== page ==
LINCOLN, Neb. (AP) — Abortion clinics would be required to post ultrasound images of fetuses to a state website under a bill that a Nebraska senator introduced Thursday.
Sen. Bob Krist of Omaha said he introduced the measure because he wants women to have access to non-judgmental, scientific information when deciding whether to have an abortion.
The live images, provided by the nonprofit Endowment for Human Development and posted on the website of the Nebraska Department of Health and Human Services, would show fetuses at various stages of growth. The state website also would provide alternatives to abortions, and a list of health care locations that offer free ultrasounds.
Jill June, president of Planned Parenthood of the Heartland, said in a statement that women should receive unbiased information on health care, but doesn't agree with posting the informational link about fetus development to its website. She said Planned Parenthood doctors provide one-on-one discussions with patients and answer any questions a woman might have.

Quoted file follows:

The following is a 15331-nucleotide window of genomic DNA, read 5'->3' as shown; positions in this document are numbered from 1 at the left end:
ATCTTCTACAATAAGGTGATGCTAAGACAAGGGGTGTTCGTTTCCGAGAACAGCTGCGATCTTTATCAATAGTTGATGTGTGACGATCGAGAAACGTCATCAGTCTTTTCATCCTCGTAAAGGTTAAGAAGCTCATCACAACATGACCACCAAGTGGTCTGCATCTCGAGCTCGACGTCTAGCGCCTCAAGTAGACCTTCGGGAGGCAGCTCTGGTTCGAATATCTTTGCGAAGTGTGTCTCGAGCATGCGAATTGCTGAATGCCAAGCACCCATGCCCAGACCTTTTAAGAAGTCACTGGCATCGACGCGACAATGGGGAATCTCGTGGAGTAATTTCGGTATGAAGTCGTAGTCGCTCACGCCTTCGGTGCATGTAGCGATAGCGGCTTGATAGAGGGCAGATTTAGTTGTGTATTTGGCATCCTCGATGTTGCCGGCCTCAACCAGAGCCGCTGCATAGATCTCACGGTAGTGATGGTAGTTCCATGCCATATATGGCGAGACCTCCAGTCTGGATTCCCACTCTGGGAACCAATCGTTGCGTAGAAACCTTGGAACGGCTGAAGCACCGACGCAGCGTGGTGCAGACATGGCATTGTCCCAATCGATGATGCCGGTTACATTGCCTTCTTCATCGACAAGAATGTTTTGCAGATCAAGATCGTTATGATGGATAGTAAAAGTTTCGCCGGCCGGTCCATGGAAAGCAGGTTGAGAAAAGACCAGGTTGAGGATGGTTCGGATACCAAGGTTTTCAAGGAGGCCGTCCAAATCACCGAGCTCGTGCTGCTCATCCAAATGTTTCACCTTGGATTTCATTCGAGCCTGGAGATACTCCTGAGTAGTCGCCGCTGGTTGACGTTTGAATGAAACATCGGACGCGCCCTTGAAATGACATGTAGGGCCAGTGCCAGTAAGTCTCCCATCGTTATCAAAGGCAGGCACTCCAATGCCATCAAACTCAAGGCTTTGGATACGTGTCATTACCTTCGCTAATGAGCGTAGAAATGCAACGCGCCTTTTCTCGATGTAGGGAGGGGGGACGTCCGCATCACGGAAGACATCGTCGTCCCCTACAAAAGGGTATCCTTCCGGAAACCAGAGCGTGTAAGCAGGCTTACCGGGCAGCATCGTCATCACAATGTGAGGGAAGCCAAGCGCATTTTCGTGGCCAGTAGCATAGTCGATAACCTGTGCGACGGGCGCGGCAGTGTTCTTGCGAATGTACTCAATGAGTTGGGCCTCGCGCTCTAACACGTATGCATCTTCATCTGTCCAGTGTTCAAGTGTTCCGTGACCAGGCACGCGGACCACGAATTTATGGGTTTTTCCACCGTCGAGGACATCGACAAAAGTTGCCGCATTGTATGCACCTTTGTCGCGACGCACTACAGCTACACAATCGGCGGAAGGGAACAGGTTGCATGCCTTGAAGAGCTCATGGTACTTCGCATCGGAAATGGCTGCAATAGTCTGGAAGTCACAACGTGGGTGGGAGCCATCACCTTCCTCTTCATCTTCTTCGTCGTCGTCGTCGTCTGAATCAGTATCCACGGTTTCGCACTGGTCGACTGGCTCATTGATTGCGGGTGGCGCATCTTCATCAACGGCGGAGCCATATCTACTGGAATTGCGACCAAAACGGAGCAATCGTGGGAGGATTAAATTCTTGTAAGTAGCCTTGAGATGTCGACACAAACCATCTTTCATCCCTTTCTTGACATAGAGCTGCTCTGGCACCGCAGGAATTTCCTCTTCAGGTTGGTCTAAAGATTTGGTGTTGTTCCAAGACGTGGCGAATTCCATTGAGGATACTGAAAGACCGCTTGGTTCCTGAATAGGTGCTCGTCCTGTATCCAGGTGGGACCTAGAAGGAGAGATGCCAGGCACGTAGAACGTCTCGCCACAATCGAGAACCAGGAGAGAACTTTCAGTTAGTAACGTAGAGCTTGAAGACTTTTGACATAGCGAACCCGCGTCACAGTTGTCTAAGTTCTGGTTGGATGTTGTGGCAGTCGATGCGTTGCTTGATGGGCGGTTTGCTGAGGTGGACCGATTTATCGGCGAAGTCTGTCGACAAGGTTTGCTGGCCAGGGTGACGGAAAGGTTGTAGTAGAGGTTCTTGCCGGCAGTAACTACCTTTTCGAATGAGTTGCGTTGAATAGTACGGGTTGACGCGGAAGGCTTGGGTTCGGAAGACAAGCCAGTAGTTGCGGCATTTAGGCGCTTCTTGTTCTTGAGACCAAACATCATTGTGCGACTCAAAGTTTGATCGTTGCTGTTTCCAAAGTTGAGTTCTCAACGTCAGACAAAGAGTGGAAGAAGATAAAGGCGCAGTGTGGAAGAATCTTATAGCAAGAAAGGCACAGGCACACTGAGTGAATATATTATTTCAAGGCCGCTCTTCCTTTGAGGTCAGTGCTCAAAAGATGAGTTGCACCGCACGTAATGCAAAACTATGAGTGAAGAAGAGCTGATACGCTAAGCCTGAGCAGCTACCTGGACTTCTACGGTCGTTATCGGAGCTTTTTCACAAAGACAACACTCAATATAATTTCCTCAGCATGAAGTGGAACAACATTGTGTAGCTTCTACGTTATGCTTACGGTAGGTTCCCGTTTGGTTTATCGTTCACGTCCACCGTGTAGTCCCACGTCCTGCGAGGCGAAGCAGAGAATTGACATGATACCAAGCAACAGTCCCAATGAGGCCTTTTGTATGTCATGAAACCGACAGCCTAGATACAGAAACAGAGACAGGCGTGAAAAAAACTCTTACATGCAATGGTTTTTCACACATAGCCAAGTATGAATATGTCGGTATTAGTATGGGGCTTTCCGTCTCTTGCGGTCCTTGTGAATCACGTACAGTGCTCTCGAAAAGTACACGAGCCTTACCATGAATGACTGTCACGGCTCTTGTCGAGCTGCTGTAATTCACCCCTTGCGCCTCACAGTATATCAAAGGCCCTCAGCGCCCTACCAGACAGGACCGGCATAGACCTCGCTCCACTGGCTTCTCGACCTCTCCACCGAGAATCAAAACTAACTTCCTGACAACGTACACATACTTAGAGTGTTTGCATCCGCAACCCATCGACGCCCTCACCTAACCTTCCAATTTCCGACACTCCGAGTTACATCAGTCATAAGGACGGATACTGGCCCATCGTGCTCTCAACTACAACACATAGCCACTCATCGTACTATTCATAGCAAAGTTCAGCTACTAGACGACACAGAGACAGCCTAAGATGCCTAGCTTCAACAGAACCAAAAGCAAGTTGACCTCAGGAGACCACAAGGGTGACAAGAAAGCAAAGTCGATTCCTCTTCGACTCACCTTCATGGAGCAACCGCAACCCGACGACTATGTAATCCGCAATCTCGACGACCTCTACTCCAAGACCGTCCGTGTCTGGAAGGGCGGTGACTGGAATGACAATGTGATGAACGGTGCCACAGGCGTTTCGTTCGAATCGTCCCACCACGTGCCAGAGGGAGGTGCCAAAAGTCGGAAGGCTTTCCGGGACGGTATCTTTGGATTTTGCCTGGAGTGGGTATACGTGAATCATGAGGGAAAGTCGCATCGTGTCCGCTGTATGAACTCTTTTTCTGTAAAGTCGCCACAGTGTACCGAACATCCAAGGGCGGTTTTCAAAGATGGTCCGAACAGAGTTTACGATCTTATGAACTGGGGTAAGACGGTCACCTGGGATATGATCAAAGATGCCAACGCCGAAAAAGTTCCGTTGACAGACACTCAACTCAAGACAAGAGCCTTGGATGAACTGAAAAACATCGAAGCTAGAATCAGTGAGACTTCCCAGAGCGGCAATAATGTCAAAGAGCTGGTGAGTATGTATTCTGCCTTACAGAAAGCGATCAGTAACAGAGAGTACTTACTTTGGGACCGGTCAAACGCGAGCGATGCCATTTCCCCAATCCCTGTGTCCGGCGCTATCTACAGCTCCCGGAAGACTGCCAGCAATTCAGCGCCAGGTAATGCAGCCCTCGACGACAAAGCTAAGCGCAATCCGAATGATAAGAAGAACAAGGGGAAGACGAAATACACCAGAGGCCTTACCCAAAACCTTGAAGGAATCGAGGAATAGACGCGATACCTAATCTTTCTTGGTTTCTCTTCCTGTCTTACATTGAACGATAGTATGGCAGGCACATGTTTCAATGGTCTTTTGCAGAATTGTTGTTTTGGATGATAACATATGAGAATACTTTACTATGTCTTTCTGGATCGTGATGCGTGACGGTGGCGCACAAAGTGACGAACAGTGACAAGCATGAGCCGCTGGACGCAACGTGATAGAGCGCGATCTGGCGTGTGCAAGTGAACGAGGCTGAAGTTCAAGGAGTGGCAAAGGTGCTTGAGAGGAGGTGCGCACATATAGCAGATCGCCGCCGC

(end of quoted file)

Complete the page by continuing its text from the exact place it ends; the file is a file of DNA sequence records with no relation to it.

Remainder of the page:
"We oppose any legislation that attempts to interfere in a woman's ability to make her own health care decisions," June said. "The bottom line is that a woman should be able to make informed decisions about her own pregnancy without biased government intrusion."
Nebraska Right to Life executive director Julie Schmit-Albin said her group worked with Krist to draft the bill. She said the bill attempts to deliver abortion information to women electronically. Schmit-Albin would like to see Nebraska's information be modeled after Kansas, which has a website called Women's Right to Know Act.
"As technology improves, our statutes need to keep up, especially when it's a life or death situation," she said.
In 1993, DHHS began printing booklets with pictures of how fetuses develop in the womb. Schmit-Albin said the booklets were not being handed out to all women considering abortions and that women have instead been told to call an 800 number.
"Our abortion facilities should not be able to skirt the law," she said.